Backing up Linux computers has always been a bit of a pain. Sure, there’s Déjà Dup, a graphical wrapper for backup tool duplicity. And then there’s rsync, which is great for transferring files over SSH connections. But these tools require you to set up an FTP server (or other location) for offsite backups. Not everyone wants to do that.
When it comes to easy offsite backup methods, Linux users have traditionally gotten the short end of the stick. Luckily, this is changing as more backup services are porting their software to Linux.
Now, Linux users will be pleased to know there are a variety of online backup services that can protect their data.
Because CrashPlan is a Java-based application, it is cross-platform. It works on Windows, Mac, and Linux. CrashPlan can be installed on Linux with minimal effort. All you have to do is run the install script, and you’ll be guided through the setup process.
CrashPlan comes with a handy desktop app that runs separately from the background service, so you can view the status of backups and change settings. You can quit the desktop app, and the CrashPlan service will continue to run.
CrashPlan on Linux has all the same features that make the Windows application so great. You can back up to the cloud, external hard drives, and friends computers – even if they too are running Linux.
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IDrive is another online backup service that works on Linux. Backups and restores can be done via the command line, with scripts that are provided by IDrive, or with a browser-based interface. The browser interface is the easiest, and it also lets you manage backups remotely.
When logging in to the browser interface, you’ll be prompted for your local credentials, then your IDrive credentials. Then it’s just a matter of specifying a backup set, and scheduling it to run automatically. IDrive will put backups under an “/ubuntu” directory (or whatever your Linux distro is) to separate them from your other devices. Files can also be restored using the browser interface.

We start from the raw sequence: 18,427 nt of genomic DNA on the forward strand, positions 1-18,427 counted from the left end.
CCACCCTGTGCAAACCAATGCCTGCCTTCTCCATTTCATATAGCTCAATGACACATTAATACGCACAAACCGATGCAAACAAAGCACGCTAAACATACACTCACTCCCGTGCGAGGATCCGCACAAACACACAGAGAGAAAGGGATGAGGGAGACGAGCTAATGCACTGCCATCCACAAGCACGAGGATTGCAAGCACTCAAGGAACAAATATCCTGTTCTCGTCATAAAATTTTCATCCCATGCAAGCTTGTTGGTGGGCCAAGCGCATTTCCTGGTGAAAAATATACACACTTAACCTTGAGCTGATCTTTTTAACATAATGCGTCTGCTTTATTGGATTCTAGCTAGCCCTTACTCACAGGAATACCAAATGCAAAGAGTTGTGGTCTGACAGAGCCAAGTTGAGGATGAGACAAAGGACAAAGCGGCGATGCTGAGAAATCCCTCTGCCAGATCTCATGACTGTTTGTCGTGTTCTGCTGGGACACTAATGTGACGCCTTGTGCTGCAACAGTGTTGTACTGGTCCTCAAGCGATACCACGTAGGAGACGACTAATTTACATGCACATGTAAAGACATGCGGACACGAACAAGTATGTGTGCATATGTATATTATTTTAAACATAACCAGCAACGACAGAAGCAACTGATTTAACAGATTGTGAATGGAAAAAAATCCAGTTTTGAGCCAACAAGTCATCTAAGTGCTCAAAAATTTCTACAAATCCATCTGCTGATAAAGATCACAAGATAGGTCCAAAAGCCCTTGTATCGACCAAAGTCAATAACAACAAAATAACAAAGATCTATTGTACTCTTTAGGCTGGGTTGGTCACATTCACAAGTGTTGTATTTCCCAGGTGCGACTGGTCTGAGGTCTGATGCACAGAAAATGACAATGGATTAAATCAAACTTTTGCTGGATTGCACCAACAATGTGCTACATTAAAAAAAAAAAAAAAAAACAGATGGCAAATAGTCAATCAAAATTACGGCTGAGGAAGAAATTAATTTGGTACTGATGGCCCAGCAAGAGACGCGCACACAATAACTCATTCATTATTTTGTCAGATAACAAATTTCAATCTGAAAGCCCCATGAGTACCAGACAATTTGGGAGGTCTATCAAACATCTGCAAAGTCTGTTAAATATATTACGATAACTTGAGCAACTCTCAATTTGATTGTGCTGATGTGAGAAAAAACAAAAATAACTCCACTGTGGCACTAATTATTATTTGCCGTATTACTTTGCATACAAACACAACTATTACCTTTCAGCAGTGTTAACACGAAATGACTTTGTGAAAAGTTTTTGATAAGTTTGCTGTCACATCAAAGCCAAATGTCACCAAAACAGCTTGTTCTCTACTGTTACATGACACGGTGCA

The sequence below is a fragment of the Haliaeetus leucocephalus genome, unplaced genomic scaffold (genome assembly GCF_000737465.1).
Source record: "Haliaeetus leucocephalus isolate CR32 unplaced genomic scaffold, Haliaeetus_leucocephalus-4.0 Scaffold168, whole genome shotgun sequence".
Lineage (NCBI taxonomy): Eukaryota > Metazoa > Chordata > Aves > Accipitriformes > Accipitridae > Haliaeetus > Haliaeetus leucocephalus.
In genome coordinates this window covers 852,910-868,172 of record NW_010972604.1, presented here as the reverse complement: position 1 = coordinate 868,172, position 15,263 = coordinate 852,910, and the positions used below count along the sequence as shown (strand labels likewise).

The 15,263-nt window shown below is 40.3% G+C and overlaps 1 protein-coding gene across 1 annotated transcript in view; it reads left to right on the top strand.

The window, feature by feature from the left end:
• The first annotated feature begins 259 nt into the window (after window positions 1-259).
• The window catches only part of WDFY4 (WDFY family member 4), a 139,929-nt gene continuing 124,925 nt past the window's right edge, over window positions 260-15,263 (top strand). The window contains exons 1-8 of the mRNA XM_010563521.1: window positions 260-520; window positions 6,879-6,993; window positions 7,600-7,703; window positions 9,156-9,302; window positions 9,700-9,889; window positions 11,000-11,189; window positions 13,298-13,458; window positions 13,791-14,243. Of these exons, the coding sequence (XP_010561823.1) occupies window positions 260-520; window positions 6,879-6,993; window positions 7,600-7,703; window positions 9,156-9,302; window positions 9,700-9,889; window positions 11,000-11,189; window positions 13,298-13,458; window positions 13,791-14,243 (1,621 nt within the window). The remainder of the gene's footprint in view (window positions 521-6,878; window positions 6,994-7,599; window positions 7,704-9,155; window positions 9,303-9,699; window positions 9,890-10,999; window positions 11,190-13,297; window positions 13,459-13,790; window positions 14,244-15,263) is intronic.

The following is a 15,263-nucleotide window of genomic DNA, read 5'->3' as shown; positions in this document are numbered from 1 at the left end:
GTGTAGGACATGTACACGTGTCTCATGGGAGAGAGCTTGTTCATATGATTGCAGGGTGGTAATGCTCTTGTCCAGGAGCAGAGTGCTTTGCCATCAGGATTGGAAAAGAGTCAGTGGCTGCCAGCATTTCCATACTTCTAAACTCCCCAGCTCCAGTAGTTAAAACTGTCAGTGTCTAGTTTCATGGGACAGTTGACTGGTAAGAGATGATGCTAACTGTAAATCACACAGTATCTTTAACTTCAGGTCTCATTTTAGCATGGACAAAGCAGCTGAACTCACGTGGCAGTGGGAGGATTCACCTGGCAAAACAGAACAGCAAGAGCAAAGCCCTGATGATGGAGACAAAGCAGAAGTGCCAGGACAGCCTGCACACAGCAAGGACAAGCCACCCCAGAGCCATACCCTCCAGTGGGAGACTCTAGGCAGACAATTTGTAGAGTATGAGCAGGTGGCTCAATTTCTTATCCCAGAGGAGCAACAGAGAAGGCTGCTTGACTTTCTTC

IDrive is well-suited for backing up servers, but it’s just as easy to back up desktop versions of Linux. Security is the same 256-bit AES encryption that protects files with other operating systems. A private encryption key can also be used for Linux backups.
Cost: $44.62/year (about $4/month)
Space: 1 TB
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SpiderOak provides binaries for Debian, Fedora, and Slackware-based Linux operating systems.
After installing the binary, you’ll log in with your SpiderOak account, or create a new account. SpiderOak supports command line operation on all operating systems, and can use the –headless option to run without the graphical user interface.
Space: 1 TB
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Unlimited online backup service AltDrive has an installer for Linux distributions. There is no graphical user interface; the service runs as a daemon in the background.
AltDrive includes a GUI to help with the initial setup, however. You can add folders to your backup set, schedule the backup to run on certain days of the week, or set a near-continuous backup of every 1-2 hours.
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Peer-to-peer backup service Symform works on Linux. It includes binaries for Ubuntu, Fedora, and CentOS.
With Symform, you get free cloud storage space by contributing excess space on your hard drive. Users get 1 GB free for every 2 GB contributed. The maximum amount you can get is 5 TB, by contributing 10 TB.
After installation, Symform launches a “Remote Device Manager” in your browser, which lets you add folders to your account.
Symform does not support file versioning, so you would need to use a separate application to retain multiple file versions, then back them up to the Symform cloud.
For those who don’t want to contribute hard drive space, or if your contribution amount doesn’t cover your storage requirements, Symform offers paid plans starting at $10/month for 100 GB.
Space: 100 GB
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Memopal is available for Linux through a Web UI. This web interface controls the Memopal daemon running in the background. You can access it at http://localhost:5876/ after installing the software.
You can add and remove folders in your backup set, as well as choose to not back up files over a certain size (under Advanced options). Memopal also lets you specify a sync folder location, so you can keep files in sync across multiple devices. Memopal uploads changed files immediately. It was very fast in my tests on Ubuntu.
After the first backup runs, a Dashboard tab will appear. This gives you an overview of the backup and sync status. You can suspend the backup, restart it, and view a detailed backup report (log).
To restore files, you’ll have to download them through the Memopal website. They’ll be compressed into a ZIP file, so this is fairly easy.
Space: 500 GB
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Tresorit has instructions for installing their software on Linux.
As far as features, you can restore the previous 10 versions of files with the premium plan, and unlimited file versions with the business plan. Tresorit doesn’t let you restore deleted files – this feature is coming, apparently. So it’s not an ideal backup solution.
Space: 100 GB
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What is your favorite online backup service for Linux? Share it in the comments section below!